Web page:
Sunday, January 18, 2009

Details, details, details – they do a lot more than you think

A few weeks ago I went to one of our favorite family owned restaurants. After we’d ordered and got our food, I noticed that unlike the norm, this time they’d not added the colorful bit of garnish they usually placed on the dishes they served. While the food was as good as ever, the missing bit still, weirdly enough, detracted from our dining experience. Now that the garnish was missing, I understood how much such a simple thing had actually added to the enjoyment of the meal. So while something that on its own may not be all that important, in the big picture of things, for the whole, the minor detail had added more than anyone would have thought.

Following this realization, I decided to mentally take it further as it drove home an old writing point.

One of the lessons writers have to learn, and sometimes have trouble with is to make sure to expand and include some of the other senses aside from just sight to their descriptions of scenes, locations, actions, people. The added details and dimensions in and of themselves do not seem to mean a lot, but when combined with the whole, the ambiance, the mental picture being related to the reader is richer, deeper, gives them more to work with and gives many times its weight to bring the situation home and make people more involved. Thus enhancing their overall experience.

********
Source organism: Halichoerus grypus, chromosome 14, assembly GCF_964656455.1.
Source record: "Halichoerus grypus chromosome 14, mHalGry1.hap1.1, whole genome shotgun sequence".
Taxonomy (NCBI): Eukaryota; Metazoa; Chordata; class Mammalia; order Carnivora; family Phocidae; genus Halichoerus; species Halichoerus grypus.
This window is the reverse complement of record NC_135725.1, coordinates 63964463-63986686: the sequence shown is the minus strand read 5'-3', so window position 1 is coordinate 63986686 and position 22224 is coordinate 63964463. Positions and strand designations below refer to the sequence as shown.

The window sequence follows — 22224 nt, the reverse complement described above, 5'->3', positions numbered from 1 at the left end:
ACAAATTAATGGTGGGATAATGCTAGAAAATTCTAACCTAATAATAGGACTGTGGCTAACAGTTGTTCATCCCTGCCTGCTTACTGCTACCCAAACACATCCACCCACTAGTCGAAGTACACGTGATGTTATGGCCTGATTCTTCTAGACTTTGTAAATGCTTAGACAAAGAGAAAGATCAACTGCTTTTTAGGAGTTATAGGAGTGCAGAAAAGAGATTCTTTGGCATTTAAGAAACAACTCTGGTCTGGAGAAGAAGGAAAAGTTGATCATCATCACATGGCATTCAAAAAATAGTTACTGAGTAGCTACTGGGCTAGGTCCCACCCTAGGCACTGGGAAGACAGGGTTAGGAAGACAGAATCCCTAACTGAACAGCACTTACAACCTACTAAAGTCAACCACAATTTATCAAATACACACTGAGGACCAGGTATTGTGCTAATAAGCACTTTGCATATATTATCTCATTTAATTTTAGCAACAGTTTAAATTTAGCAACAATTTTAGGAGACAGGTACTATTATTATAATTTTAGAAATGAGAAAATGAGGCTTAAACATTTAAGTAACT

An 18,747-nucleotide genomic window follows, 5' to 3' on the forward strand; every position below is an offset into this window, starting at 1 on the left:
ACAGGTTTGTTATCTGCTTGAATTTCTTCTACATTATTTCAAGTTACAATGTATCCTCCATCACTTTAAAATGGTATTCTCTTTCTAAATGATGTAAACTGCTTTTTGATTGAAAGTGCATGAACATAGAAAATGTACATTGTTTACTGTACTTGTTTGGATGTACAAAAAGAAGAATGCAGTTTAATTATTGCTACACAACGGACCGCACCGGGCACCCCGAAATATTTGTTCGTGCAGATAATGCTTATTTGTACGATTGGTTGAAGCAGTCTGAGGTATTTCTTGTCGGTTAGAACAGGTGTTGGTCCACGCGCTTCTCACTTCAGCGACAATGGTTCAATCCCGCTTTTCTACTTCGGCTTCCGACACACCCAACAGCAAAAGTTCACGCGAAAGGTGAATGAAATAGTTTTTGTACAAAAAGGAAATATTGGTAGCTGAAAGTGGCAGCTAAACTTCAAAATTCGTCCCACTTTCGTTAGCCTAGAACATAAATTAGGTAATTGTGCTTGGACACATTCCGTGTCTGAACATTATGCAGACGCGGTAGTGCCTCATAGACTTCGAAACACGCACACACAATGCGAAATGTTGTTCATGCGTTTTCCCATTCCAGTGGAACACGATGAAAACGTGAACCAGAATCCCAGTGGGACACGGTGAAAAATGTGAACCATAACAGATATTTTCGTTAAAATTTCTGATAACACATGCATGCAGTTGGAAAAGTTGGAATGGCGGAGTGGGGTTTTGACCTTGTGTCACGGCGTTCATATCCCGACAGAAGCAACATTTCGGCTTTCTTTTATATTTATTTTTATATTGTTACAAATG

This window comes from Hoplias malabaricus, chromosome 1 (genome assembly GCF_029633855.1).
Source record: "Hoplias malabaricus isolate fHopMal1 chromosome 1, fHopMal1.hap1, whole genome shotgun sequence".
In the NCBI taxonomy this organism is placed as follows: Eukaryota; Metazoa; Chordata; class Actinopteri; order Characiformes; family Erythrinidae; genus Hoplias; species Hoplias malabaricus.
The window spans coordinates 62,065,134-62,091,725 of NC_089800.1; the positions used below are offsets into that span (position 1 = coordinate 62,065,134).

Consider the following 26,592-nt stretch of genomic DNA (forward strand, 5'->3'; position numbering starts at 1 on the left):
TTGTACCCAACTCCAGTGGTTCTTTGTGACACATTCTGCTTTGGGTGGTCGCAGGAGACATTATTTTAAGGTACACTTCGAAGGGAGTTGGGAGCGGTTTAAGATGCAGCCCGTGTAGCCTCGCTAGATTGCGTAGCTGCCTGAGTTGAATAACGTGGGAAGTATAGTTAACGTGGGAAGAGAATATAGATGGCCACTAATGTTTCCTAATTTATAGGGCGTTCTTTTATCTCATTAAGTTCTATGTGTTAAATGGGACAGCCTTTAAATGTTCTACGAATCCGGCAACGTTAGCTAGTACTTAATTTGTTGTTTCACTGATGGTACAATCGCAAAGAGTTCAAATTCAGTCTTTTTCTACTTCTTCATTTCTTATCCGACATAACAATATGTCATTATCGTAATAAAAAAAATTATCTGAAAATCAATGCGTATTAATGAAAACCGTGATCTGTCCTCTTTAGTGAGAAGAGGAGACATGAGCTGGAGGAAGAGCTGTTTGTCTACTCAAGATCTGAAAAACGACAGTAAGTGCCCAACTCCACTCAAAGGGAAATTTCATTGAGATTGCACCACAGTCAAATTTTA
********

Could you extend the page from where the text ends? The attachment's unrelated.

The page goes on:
Think of it as taking a two dimensional picture and making it 3D. Of giving something just that needed touch, or extra bit of garnish to take it from the mundane into the exceptional – to make it vivid and full of life.
Hmmm, an example would be nice, wouldn’t it? *wracks brain wracks brain wracks brain*

2D---Jake strolled down the busy street, the sound of vendors filling the air as they attempted to entice the passersby into looking at their wares.---

Okay think about the image in your mind at this point from the bare bones description. Now read the next one.

3D---Jake strolled down the street, dodging the other pedestrians who streamed to a fro in the busy street. The scent of baked bread and freshly cut flowers swirled through the morning breeze with the voice of vendors as they called out to the passersby trying to entice them to look at their wares. The awnings for the store fronts swept a wide cascade of colors, making the manmade street a garden in its own right.---

See the difference? Like going from plain black and white to Technicolor.

Yes, like in all things, you can get carried away or you can numb or bore the reader by using too much of it. But a nice sprinkling here and there can make a world of difference in the visions you’re trying to create and how successful you are at it.

Don’t take away my garnish, less it spoil the scrumptious meal and leave me wanting. Just the right touch or detail can mean ever so much more than what you had to start with.

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